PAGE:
Julia Ducournau’s Palme d’Or winner Titane will open the Midnight Madness program at TIFF 2021, it was announced today.
The stylized study of people drawn into fetishistic car culture sensationalized Cannes last month, and marks a hotly anticipated return to the festival – and to Midnight Madness – for the filmmaker, whose cannibalism drama Raw played there in 2016.
You may remember two audience members reportedly passed out during the midnight screening of Raw at the Ryerson Theatre, including one who was attended to by paramedics. (Based on advance buzz for Titane, this film seems like it will be less intense.)
This year’s program will also feature the world premieres of Rob Savage’s DASHCAM, Jean Luc Herbulot’s Saloum and Kate Dolan’s You Are Not My Mother, as well as the North American premieres of Bertrand Mandico’s After Blue (Dirty Paradise) and Arsalan Amiri’s Zalava.
The festival also rolled out its TIFF Docs and Wavelengths titles: the documentary series will open with Attica, a look at the 1971 prison riot from Stanley Nelson, director of The Black Panthers: Vanguard Of The Revolution and Miles Davis: Birth Of The Cool.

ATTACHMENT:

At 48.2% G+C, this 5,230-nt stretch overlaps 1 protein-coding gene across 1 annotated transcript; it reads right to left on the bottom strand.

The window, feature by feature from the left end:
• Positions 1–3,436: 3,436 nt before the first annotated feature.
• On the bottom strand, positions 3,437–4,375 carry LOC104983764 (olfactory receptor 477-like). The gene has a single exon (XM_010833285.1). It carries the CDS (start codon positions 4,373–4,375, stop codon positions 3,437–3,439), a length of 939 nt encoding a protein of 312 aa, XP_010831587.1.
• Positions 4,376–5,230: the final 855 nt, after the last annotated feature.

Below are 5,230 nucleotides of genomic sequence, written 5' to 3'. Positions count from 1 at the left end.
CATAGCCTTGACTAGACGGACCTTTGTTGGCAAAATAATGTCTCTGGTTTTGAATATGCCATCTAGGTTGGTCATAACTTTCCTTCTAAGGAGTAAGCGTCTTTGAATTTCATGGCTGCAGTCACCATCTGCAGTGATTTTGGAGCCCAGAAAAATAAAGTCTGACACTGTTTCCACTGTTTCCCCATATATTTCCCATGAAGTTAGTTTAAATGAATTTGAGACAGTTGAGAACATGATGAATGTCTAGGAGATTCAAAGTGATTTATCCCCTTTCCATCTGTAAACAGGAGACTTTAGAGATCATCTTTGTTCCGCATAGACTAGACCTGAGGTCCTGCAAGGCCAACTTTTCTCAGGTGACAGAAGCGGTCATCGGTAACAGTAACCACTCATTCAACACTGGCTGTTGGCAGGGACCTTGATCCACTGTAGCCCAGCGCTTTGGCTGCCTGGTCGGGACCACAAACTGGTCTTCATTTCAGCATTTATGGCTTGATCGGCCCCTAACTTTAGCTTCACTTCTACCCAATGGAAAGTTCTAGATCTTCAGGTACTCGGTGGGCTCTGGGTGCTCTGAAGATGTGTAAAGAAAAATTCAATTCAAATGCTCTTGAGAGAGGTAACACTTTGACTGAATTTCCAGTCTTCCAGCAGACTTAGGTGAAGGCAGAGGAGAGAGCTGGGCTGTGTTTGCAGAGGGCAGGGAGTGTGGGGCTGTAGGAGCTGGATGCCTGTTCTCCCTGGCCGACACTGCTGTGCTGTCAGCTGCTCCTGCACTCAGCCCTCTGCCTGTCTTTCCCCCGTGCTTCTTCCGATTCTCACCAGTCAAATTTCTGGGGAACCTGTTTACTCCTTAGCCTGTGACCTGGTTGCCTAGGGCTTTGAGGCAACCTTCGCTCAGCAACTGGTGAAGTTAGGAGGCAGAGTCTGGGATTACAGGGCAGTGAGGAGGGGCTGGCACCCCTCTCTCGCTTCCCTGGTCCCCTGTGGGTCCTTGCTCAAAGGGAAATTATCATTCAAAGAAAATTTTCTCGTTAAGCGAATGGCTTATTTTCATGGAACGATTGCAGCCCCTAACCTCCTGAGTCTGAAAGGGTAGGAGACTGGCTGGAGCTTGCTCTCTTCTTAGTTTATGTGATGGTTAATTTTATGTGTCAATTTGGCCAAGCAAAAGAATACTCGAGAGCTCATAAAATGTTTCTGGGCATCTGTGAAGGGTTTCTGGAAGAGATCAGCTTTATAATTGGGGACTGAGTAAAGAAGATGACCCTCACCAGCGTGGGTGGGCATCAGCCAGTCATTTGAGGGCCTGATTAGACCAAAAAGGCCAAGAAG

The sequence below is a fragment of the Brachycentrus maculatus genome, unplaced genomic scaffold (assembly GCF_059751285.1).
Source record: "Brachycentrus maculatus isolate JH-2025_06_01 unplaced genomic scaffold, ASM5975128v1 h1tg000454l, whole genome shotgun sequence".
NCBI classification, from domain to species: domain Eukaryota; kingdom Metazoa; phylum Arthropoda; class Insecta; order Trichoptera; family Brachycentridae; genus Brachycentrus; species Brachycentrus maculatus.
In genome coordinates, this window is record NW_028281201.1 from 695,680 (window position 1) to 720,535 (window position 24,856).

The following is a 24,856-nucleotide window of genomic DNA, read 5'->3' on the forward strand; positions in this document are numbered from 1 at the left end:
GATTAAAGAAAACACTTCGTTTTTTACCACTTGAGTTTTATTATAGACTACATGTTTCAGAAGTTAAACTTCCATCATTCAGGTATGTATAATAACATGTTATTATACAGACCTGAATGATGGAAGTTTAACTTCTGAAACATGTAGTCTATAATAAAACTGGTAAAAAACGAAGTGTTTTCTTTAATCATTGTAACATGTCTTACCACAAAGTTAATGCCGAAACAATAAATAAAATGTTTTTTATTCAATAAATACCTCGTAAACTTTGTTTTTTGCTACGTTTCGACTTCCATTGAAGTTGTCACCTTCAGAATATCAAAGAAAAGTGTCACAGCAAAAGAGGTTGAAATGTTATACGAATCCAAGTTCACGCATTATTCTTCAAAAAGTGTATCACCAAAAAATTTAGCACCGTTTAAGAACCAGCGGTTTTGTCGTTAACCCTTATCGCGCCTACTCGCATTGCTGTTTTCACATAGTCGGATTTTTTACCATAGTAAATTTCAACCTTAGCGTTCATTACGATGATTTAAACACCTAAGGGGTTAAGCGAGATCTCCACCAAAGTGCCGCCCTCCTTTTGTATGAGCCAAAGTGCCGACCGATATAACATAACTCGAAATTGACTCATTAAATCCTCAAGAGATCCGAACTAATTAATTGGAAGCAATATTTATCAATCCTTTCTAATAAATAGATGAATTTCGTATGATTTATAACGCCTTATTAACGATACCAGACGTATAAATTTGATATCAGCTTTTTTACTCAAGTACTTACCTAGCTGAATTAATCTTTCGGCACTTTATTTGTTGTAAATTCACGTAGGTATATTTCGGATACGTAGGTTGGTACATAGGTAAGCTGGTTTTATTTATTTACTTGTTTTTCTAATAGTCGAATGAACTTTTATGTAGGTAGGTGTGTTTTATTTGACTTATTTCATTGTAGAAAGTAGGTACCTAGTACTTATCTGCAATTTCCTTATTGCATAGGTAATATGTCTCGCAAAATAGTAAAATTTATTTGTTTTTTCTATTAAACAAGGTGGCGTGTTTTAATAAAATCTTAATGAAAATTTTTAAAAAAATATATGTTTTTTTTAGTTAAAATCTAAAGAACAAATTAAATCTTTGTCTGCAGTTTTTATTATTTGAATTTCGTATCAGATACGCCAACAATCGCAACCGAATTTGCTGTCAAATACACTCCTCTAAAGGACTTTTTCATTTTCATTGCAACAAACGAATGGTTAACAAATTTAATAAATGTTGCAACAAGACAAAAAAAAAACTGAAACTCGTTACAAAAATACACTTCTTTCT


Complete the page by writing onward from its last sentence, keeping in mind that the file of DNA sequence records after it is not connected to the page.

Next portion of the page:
TIFF Docs will also host the world premieres of Rebeca Huntt’s Beba, Eva Orner’s Burning, Gian Cassini’s Comala, Mohammed Abugeth and Daniel Carenty’s The Devil’s Drivers, Stefan Forbes’s Hold Your Fire, Penny Lane’s Listening To Kenny G, Barry Avrich’s Oscar Peterson: Black + White and Heather Hatch’s Wochiigii Io: End Of The Peace, about the opposition to British Columbia’s “controversial” Site C hydro dam project.
And the experimentally minded Wavelengths program will open with the North American premiere of Saul Williams and Anisia Uzeyman’s Neptune Frost, an Afro-futurist musical feature filmed in Rwanda.
A handful of additional titles were announced for the Special Presentations and Contemporary World Cinema programs: Bruno Dumont’s media satire France and Waltz With Bashir director Ari Folman’s latest animated project Where Is Anne Frank? will screen in the former, while Clint Bentley’s Jockey (an American generational drama starring Clifton Collins, Jr.) and Harry Wootliff’s True Things (a sexually charged drama starring Ruth Wilson and Tom Burke) will screen in the latter.
Additional information on the announced films is available on TIFF’s website. The festival will announce the rest of the 2021 slate later this month.
The 46th Toronto International Film Festival runs September 9-18.